A film production is very much about a bunch of individuals coming together to complete a shared project.

An educational enviroment is about a bunch of individuals of one status - a status that marks them as underlings - being instructed by a seperate individual of a different and more elevated status.

They're not the same thing, and comparing them as though they were the same is disingenuous. The dynamics of a film set are far more multifasceted and multi-directional.

If it comes out that Whedon was the aggressor in the situation, I will consider his actions to have been unethical and parasitic. But until that time, as far as I'm concerned, the people involved were colleagues, having sex of their own choosing and for their own reasons.

(Anonymous) 2017-09-05 04:56 am (UTC)(link)
I'm NAYRT, for the record.

(Anonymous) 2017-09-05 04:25 pm (UTC)(link)
But Whedon was still in a position of authority and power relative to the rest of the people working in the movie. That's the point of the teacher analogy: like a teacher, the director of a film is in a position of authority, and a significant power imbalance exists.

(Anonymous) 2017-09-05 02:57 am (UTC)(link)
it's one thing if he's the aggressor. It's quite another if he's not.

Yes, this.

(Anonymous) 2017-09-05 05:16 pm (UTC)(link)
No, not this. Power exists and to pretend it doesn't is disingenuous.

(Anonymous) 2017-09-05 07:35 pm (UTC)(link)
Gotta say, I'm a bit skeeved out by the way you're determined to make this a victim narrative for the adult women who participated in it - without having any evidence that your victim narrative aligns with reality.

(Anonymous) 2017-09-05 08:44 pm (UTC)(link)
Almost as skeevy as the anon(s) who seem determined to rationalize this as being somehow not at all Whedon's fault - without having any evidence that this "what if the actress was the aggressor" narrative aligns with reality.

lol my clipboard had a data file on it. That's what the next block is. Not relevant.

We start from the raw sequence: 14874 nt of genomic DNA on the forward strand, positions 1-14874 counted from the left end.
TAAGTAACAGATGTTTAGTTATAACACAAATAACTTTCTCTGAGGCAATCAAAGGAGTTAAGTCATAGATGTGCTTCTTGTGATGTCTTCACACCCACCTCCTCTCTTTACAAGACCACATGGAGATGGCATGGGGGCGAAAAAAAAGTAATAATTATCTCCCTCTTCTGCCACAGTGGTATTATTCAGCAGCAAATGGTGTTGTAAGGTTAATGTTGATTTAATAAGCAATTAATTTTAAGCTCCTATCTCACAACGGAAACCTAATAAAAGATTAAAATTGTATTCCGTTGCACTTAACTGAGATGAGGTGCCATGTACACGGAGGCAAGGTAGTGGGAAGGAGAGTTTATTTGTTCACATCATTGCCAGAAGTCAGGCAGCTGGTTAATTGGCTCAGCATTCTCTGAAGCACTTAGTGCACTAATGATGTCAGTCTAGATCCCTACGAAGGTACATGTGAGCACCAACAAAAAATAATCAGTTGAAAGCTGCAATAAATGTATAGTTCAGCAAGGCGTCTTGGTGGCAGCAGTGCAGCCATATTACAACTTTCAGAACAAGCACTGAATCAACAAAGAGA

(Anonymous) 2017-09-05 10:18 pm (UTC)(link)
NAYRT but I'm really not sure what you mean by "victim narrative". Like... it's still a lapse in ethics on his part regardless of whether any harm was done. In my opinion. It is the sort of thing one ought not do and which is wrong to do when one is in a position of power.

And one reason for that is because being in a position of power makes it really hard to evaluate how genuinely interested and consenting the other party is.

(Anonymous) 2017-09-05 02:45 am (UTC)(link)
This comment is a thing of such well-reasoned perfection I could hug you. Thank you, anon. I could not agree more with every word you've said here.

It's kind of surprising to me that so many people's first thought about why no one publicly exposed Whedon's cheating is "They were scared of him." Like, sure, ok, that's one potential reason. But as someone who has remained friends with people who have cheated on their partners, the reality is that life and people are just complicated. A person can be good in a lot of ways, and still kind of shitty in some other ways. You don't necessarily stop liking your friend just because you discover they're cheating - and even if you do stop wanting to be friends with them, the next logical step is not to decide that their business is now your business and it's your duty to blow their shit wide open in the most public manner possible. Like, what kind of insensitive, self-involved notion is that?